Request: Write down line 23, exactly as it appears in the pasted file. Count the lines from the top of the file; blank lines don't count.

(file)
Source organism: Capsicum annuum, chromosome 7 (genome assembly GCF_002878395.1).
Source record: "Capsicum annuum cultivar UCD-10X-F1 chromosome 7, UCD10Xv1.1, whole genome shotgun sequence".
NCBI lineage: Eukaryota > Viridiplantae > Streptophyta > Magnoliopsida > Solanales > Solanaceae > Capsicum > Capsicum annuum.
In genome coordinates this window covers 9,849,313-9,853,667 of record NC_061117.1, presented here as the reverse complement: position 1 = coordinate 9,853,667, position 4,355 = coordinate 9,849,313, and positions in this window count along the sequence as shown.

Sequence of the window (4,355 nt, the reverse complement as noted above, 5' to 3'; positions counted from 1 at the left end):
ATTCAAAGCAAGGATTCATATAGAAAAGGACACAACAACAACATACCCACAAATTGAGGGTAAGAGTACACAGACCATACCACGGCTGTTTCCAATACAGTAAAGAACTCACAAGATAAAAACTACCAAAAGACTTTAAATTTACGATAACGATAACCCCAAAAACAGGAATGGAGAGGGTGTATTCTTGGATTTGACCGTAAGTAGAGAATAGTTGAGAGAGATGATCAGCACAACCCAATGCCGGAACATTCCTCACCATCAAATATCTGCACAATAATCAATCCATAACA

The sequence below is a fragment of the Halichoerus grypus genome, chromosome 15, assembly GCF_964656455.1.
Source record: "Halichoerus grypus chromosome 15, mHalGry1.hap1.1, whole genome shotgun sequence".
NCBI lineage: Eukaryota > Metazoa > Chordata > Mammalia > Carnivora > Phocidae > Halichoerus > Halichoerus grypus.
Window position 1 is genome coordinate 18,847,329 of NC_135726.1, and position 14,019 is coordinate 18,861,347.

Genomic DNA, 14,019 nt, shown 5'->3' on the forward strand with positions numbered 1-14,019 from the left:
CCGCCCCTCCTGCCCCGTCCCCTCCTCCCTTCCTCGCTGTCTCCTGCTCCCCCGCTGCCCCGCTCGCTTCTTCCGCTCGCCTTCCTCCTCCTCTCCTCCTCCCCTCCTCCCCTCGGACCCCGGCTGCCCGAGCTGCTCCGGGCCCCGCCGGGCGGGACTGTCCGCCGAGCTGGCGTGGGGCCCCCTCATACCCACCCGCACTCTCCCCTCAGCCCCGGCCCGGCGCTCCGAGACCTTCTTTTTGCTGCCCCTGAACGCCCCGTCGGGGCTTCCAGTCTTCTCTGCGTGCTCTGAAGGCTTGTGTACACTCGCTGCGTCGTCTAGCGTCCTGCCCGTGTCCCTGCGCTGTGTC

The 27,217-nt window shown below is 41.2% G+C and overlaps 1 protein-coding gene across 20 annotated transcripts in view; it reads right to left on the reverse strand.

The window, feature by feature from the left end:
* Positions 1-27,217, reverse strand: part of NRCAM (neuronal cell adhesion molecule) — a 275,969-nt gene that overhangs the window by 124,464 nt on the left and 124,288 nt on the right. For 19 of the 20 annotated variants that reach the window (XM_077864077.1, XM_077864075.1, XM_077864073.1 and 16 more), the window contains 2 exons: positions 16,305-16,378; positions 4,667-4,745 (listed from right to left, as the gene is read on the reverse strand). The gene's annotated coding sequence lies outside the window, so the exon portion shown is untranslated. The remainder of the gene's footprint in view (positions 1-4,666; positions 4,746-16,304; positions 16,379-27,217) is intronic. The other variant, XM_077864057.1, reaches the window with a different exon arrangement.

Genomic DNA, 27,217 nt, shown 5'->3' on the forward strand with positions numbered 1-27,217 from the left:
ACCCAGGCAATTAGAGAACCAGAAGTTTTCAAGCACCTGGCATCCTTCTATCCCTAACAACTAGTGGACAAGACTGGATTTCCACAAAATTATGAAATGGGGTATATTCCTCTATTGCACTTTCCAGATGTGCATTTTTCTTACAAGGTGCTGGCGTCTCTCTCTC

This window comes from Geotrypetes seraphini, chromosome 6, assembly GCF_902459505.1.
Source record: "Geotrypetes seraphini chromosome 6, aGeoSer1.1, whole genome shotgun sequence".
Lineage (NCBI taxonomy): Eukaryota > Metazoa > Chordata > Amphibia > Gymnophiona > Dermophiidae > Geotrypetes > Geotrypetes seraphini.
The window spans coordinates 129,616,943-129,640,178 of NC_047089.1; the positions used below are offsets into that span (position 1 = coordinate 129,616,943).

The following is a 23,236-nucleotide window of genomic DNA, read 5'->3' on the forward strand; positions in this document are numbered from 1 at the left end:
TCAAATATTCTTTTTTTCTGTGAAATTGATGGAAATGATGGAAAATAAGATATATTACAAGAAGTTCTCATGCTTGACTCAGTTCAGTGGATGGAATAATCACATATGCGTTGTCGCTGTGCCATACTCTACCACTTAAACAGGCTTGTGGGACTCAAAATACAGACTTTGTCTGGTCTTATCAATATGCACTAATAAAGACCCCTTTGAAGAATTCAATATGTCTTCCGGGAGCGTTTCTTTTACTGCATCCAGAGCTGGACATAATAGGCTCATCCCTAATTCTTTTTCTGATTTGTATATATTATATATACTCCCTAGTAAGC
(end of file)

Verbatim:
TCAAATATTCTTTTTTTCTGTGAAATTGATGGAAATGATGGAAAATAAGATATATTACAAGAAGTTCTCATGCTTGACTCAGTTCAGTGGATGGAATAATCACATATGCGTTGTCGCTGTGCCATACTCTACCACTTAAACAGGCTTGTGGGACTCAAAATACAGACTTTGTCTGGTCTTATCAATATGCACTAATAAAGACCCCTTTGAAGAATTCAATATGTCTTCCGGGAGCGTTTCTTTTACTGCATCCAGAGCTGGACATAATAGGCTCATCCCTAATTCTTTTTCTGATTTGTATATATTATATATACTCCCTAGTAAGC